Tuesday, November 10, 2009

Frat boy or Fraternity man?

These days, it seems like "frat" is used in a negative context almost everywhere we turn. Recently, I've heard these phrases on TV, in airplane conversations, and played out public. Every time I see or hear "frat" or "frat boy" or "frat house" used in a negative context, I get a little bit worked up. Depending on the situation, this sometimes freaks people who are with me or around me out a bit. I am totally OK with this.

A few weeks ago, I was on a plane headed home after a long weekend away. It was a fun flight, people were in a good mood, and I even shared some small talk with my seatmate. (I am usually a VERY anti-social flier...) The young man across the aisle from me was swapping stories about his weekend fun with his seatmate. I didn't eavesdrop on their whole conversation, but when I heard, "It was like a great frat party. My liver might not recover." I cringed a bit. Their conversation continued on, with several more negative references to fraternity life. When I had the chance, I jumped in, and asked if either of them were fraternity men. The young man with the potentially failing liver said he "was in a frat" when he was in college. More cringing. I explained what I do for a living and he looked at me like I had two heads. I didn't ask where he went to college, because I didn't want to know the answer. This young man (and presumably, most of his brothers) missed out on a lifetime of opportunity because they were members of a drinking club and not a values-based fraternity living out their ritual in daily life.

Fast forward a week or so. I had the chance to cheer on my favorite college football team when they played an institution not far from my new home. It was a late morning game on Halloween, and the culmination of Homecoming week for the host institution. I arrived on campus about an hour before the game, and headed toward the stadium with my friends. As we neared the gates, we passed a group of young men dressed in "togas" (they looked more like diapers to me, but I digress...) acting rowdy and openly sharing swigs from several large bottles of liquor. Their drunken babble could be heard over the voices of the hundreds of fans passing by on their way into the stadium. Because they were basically wearing diapers, their fraternity letter tattoos were on display for those who passed by to see. The middle aged woman in front of me commented to her husband that she was glad their son had decided not to join a frat. I can't blame her after that display. Seriously? It was roughly 10:45 in the morning. That behavior is not appropriate at any time, but was further magnified by the bright sunlight and relative sobriety of everyone else around these boys. I commented to my friends that at least these young men were providing me with some job security. You might wonder why I didn't stop and confront them (I wondered too) but I realized that they were so far gone that the scene that was sure to follow wouldn't be worth my time, and would draw even more attention to their drunken display. Somewhere, the founders of this organization are rolling over in their graves.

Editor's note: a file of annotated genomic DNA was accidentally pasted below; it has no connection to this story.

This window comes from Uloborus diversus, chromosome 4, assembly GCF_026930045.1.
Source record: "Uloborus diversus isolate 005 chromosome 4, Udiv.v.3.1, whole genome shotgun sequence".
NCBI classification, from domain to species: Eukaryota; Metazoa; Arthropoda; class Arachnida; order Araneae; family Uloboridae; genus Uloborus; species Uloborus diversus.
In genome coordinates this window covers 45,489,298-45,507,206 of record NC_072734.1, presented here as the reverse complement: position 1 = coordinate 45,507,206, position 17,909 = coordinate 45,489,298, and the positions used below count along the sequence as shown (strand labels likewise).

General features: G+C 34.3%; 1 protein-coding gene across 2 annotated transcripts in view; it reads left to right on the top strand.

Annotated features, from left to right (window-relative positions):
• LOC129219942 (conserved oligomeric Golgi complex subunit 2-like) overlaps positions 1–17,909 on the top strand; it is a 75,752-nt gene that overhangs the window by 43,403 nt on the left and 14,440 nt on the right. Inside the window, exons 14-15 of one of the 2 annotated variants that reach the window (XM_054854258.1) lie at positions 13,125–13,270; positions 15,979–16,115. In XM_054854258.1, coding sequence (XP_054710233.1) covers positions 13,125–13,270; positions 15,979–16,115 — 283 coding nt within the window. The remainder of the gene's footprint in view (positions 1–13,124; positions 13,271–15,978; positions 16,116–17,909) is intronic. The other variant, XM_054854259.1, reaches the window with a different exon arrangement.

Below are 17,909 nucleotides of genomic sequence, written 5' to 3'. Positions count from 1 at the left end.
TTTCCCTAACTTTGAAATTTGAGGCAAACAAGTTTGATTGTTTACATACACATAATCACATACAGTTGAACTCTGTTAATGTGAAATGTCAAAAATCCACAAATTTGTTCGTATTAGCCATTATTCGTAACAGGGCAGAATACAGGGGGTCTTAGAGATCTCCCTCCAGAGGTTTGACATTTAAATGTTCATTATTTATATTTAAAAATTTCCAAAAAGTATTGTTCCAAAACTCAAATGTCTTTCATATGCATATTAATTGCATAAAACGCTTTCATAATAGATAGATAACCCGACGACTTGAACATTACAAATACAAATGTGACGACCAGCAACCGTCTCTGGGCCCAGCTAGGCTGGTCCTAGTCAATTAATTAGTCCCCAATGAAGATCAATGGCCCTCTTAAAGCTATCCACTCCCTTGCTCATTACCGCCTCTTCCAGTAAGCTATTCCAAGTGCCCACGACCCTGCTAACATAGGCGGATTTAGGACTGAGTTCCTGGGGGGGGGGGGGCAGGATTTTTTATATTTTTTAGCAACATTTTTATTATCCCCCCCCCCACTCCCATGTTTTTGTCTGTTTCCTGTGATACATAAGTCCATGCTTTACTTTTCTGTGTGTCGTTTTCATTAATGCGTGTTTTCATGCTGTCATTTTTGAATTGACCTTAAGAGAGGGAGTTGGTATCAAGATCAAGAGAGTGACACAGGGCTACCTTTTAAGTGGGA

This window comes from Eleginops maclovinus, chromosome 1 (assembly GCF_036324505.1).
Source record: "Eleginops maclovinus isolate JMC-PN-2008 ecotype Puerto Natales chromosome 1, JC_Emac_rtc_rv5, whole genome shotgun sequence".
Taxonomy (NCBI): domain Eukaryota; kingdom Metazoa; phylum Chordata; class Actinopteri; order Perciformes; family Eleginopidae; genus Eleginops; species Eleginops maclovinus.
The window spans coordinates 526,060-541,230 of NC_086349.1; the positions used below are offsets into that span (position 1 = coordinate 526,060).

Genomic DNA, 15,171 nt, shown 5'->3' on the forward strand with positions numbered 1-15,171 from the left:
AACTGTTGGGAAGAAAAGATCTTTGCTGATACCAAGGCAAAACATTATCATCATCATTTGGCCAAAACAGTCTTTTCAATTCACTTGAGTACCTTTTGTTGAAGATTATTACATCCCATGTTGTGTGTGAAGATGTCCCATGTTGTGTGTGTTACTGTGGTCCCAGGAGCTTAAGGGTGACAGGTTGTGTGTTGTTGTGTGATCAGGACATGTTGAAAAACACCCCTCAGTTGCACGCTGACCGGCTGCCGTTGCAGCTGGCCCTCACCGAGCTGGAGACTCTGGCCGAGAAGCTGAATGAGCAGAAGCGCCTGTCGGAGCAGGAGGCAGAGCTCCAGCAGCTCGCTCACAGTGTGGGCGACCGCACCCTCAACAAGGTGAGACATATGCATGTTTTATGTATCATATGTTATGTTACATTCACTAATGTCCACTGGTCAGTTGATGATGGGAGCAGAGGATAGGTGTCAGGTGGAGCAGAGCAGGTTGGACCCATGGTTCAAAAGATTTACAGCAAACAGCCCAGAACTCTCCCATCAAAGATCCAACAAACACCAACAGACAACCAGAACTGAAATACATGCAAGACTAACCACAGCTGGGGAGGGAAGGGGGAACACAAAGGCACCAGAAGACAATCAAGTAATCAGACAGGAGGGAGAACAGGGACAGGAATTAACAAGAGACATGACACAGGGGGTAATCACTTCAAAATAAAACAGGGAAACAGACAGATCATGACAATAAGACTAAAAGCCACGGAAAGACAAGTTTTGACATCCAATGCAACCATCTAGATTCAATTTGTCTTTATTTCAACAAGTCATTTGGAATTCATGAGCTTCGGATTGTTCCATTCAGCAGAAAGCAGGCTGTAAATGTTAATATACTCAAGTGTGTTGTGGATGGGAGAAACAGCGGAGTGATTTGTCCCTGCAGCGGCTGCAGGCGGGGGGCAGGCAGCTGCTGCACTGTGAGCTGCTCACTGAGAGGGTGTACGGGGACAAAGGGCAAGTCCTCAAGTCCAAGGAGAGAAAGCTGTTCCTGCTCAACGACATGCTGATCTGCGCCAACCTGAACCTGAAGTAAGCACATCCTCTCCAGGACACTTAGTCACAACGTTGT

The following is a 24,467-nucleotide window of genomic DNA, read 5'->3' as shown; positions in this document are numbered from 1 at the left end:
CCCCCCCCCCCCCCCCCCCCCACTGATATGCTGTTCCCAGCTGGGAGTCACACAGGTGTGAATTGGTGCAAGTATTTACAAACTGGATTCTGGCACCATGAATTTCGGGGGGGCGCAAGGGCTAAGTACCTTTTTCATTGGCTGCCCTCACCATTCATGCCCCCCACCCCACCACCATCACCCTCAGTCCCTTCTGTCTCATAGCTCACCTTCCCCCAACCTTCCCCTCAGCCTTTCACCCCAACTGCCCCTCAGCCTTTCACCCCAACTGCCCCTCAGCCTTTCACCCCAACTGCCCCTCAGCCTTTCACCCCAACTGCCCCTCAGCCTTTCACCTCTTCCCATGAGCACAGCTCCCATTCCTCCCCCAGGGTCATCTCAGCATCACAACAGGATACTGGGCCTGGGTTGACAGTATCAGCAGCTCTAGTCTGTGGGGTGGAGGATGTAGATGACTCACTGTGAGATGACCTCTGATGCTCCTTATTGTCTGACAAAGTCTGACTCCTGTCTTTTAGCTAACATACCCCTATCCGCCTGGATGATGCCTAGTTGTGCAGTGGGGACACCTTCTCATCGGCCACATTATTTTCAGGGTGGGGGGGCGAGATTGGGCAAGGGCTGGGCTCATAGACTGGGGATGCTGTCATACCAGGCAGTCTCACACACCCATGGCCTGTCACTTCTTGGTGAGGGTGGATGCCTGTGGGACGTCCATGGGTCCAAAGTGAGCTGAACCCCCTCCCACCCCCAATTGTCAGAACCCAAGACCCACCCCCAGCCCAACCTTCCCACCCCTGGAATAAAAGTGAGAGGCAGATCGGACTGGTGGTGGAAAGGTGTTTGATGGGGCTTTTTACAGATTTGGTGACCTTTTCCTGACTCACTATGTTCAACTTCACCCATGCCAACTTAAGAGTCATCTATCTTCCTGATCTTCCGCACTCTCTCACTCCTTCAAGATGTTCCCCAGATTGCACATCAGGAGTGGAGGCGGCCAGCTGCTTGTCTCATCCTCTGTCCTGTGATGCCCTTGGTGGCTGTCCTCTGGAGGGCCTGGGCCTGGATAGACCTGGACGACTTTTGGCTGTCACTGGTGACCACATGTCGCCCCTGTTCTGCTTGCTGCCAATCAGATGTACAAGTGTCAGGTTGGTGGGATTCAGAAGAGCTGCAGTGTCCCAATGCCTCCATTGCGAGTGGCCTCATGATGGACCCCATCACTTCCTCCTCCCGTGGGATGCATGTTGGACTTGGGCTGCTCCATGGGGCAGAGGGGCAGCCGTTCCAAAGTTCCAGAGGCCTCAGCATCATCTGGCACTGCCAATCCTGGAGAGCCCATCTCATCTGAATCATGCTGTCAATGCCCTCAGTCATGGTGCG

These are two perfect examples of why "frat", "frat boy", "frat house", etc will continue to be used in a negative way. Because we allow it. We allow our members to tattoo our letters on their arm and act ridiculous in front of hundreds of people. We allow our members to join a drinking club, and never hold them accountable for anything other than throwing a great party. We allow young men (and young women) to join organizations, go to great parties for four (or five) years, and then graduate without ever being able to articulate the values of their organization. We live up to the stereotypes that we like to complain about. We need to start expecting nothing short of "fraternity man" or "sorority woman". And it can't just be some of us. It needs to be all of us. The women are just as responsible. Until then, the rest of the world will just see us as frat boys living in frat houses. It doesn't matter how great your service project was, or how much money you raised for your philanthropy. Respecting your organization, your ritual, and your values matter. Don't do things to get noticed, do them because they are the right thing to do.

1 comment:

hz100 said...

I couldn't agree more. I can always look forward to seeing someone wearing a shirt that says "frat-hard, rush XYZ", and thinking to myself,"wow, I'm glad I didn't join 'that'." Even the young men I advise now, sometimes needed to be reminded of the difference.

Thank you for writing this piece.